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Pocket Guide to the National Electrical Code 2005 (Eighth Edition)

Pocket Guide to the National Electrical Code 2005 (Eighth Edition)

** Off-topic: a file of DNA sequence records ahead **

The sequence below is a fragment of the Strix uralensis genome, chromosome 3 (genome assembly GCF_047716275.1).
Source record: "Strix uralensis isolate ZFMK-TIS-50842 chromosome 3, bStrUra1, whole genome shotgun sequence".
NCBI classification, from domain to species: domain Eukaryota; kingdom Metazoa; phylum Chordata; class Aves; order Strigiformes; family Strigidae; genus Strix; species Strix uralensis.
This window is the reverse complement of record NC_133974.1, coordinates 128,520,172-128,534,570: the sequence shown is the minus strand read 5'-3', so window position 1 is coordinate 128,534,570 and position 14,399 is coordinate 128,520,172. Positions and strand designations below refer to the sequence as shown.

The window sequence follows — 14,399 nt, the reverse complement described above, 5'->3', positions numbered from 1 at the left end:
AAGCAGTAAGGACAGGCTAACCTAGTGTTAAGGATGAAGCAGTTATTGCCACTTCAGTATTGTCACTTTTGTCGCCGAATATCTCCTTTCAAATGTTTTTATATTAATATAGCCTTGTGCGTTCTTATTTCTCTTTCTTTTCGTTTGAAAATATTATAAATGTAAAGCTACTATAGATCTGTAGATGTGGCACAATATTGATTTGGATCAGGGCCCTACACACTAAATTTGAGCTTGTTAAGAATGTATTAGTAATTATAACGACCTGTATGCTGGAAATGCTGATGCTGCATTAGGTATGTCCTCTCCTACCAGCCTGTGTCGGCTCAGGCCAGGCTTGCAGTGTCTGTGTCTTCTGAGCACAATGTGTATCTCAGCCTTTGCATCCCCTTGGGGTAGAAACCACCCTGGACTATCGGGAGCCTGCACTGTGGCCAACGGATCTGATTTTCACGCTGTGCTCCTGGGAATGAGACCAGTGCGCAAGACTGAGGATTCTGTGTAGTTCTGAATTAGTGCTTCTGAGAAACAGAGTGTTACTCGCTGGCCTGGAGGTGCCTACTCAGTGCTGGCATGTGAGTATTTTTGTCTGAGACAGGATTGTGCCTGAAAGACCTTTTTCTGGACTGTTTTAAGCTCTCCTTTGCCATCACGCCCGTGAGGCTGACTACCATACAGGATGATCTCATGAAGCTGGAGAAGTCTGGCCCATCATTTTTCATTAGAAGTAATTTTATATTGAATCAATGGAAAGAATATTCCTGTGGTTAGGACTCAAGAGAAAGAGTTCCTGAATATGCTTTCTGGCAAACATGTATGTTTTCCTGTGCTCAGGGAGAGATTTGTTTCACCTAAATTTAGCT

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Book DescriptionPocket Guide to the National Electrical Code is intended for use as a convenient reference guide for all who are involved in the design, installation, inspection, and teaching of electrical installations as well as the manufacture of electrical products that go into these projects. It is intended for the frequent as well as the infrequent user. This book is not intended to replace the National Electrical Code but rather to be used with it. It is intended to provide a reference book containing those topics in the NEC that occur most frequently to the user in his or her work experience. The Code topics are discussed in plain, understandable English. The size of this book is such that it can be carried at all times when it might proveinconvenient to carry a copy of the complete National Electrical Code. This book is arranged in the same order as the National Electrical Code. All chapter and article headings, and almost all paragraph headings, are included. This arrangement ensuresthat cross referencing between this book and the NEC is easy and convenient. It also ensures that one book will provide the necessary information regardless of who is using it. The NEC is not necessarily arranged in the order that one might use it. Depending upon whether you are designing, installing, inspecting, or teaching, the order in which you will use the different topics in the NEC will differ. A book arranged for an installer might not be convenient for the designer. Because the purpose of this book is to compile a handy reference guide in pocket size, the entire National Electrical Code cannot be covered. The topics and parts of articles and paragraphs of the NEC chosen for discussion in this book are those that I feel would be most useful either on a daily basis or as a convenient reference. Less frequently used parts are noted by article or paragraph headings for reference purposes. This arrangement lets you know that even though not covered, those topics do exist in the Code. For convenience in use and reference, certain tables and examples are reproduced by permission of the National Fire protection Association. Included in this book are more than 30 tables taken from Chapters 1 through 8 in the Code. They are found throughout this book in the same location as they appear in the Code. Also included in their entirety are Chapter 9 (Tables), Annex C (Conduit and Tubing Fill Tables for Conductors and Fixture Wires of the Same Size), and Annex D (Examples). The material presented in this book is not intended as official interpretations. Official or formal interpretations can be obtained only from the NFPA and through a definite procedure outlined in the Code. It is recommended that the authorities having jurisdiction be consulted. This book refers to the 2005 edition of the National Electrical Code. Guide for the User Pocket Guide has been a handy reference for the electrical designer, installer, and manufacturer for 22 years. The first one was published in 1984, and thisis the 8th edition. Since that time I have had many conversations with the users. They have told me how convenient it is to have all the information in a pocket-size book that can be carried in a shirt pocket, toolbox, glove compartment, or briefcase. having been a field engineer and designer, I wrote the book for this very reason. Since the first edition I have tried to encompass the comments that I have received from the users into editions of the book. In recent years other pocket guides have been written. None of them has been used as long as this one, nor have they included the input from the users over these many years. I have been told that there are many contractors who give a copy to each of their installers. The National Electrical Code is not necessarily arranged in the order that one might use it. A person installing an additional outlet or branch circuit in an existing residence might refer to entirely different sections and paragraphs and in a different order than a contractor installing the electrical system in a multistory office building or an engineer designing the electrical system in a large industrial plant. It would take many different charts or tables to cover all the possibilities that could exist. This book is easy to use because it is arranged in exactly the same order as is the National Electrical Code. The user can look in the Contents for a topic in this book and find it in exactly the same location as in the Code. The user can then see what sections and paragraphs are applicable to the project being worked on. All of the chapter, article, and paragraph headings from the NEC are included in the same order as they are in the NEC . Because this is a pocket guide, not all of the material in the NEC can be covered. If the material required is not covered in this book, then reference to the NEC is easy and convenient. If the user has a special occupancy then it is easy to determine where that information is located by using the Contents. For example, consider the topic of receptacles, cord connectors, and attachment plugs. Information can be found in articles 100, 200, 210, 250, 406, 422, 440, 501, 502, 503, 517, 527, 530, 555, 647, 680, and 720, depending upon what information is required for your project. Different users would refer to different sections and paragraphs in different orders depending upon the user and the project. Reference to the Contents is necessary. The user must determine whether the occupancy of the project falls in the category of a special occupancy, which is located in Chapter 5 (such as a health care occupancy); whether it is special equipment, which is located in Chapter 6 (such as an elevator); whether there are special conditions, which is located in Chapter 7 (such as an emergency system); or whether it is a communications system, which is located in Chapter 8 (such as radio and television equipment). The user can then refer to the rest of the Code for the general information that pertains to almost every installation. The more than 30 tables from Chapters 1 through 8, Chapter 9 (Tables), Annex C (Conduit and Tubing Fill Tables for Conductors and Fixture Wires of the Same Size), and Annex D (Examples), all reproduced from the Code by permission of the National Fire Protection Association, make this Pocket Guide an excellent field companion. The tables from Chapters 1 through 8, Chapter 9, and Annex C are frequently used and have proven to be convenient for the user to consult while on the job. Annex D shows examples of calculations of the electrical loads as well as branch circuit, feeder, and service overcurrent protection sizes and wire sizes for different types of occupancies. These too are convenient to have and refer to. A word of caution: It is strongly recommended that the authorities having jurisdiction be contacted to ensure that the proper electrical code is being used. In order for a code to be law it must be adopted into law by a jurisdiction. As a result there can be a time delay between thepublication of a new edition of the NEC and its adoption into law. Also, the local jurisdiction might adopt an edition of the NEC with some changes and amendments. Marvin J. Fischer 0131480014P03102005